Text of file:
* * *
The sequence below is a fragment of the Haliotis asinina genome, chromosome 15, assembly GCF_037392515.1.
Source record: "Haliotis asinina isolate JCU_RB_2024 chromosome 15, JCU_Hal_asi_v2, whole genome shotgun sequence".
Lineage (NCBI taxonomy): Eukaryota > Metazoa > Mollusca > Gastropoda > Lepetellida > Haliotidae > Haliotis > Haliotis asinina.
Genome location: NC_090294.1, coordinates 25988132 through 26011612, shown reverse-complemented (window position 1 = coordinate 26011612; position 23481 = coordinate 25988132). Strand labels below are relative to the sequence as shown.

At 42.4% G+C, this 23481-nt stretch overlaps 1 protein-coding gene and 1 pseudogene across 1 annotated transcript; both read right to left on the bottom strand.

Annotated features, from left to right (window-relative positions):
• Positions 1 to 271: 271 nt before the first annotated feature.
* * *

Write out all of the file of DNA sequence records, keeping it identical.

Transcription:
The sequence below is a fragment of the Haliotis asinina genome, chromosome 15, assembly GCF_037392515.1.
Source record: "Haliotis asinina isolate JCU_RB_2024 chromosome 15, JCU_Hal_asi_v2, whole genome shotgun sequence".
Lineage (NCBI taxonomy): Eukaryota > Metazoa > Mollusca > Gastropoda > Lepetellida > Haliotidae > Haliotis > Haliotis asinina.
Genome location: NC_090294.1, coordinates 25988132 through 26011612, shown reverse-complemented (window position 1 = coordinate 26011612; position 23481 = coordinate 25988132). Strand labels below are relative to the sequence as shown.

At 42.4% G+C, this 23481-nt stretch overlaps 1 protein-coding gene and 1 pseudogene across 1 annotated transcript; both read right to left on the bottom strand.

Annotated features, from left to right (window-relative positions):
• Positions 1 to 271: 271 nt before the first annotated feature.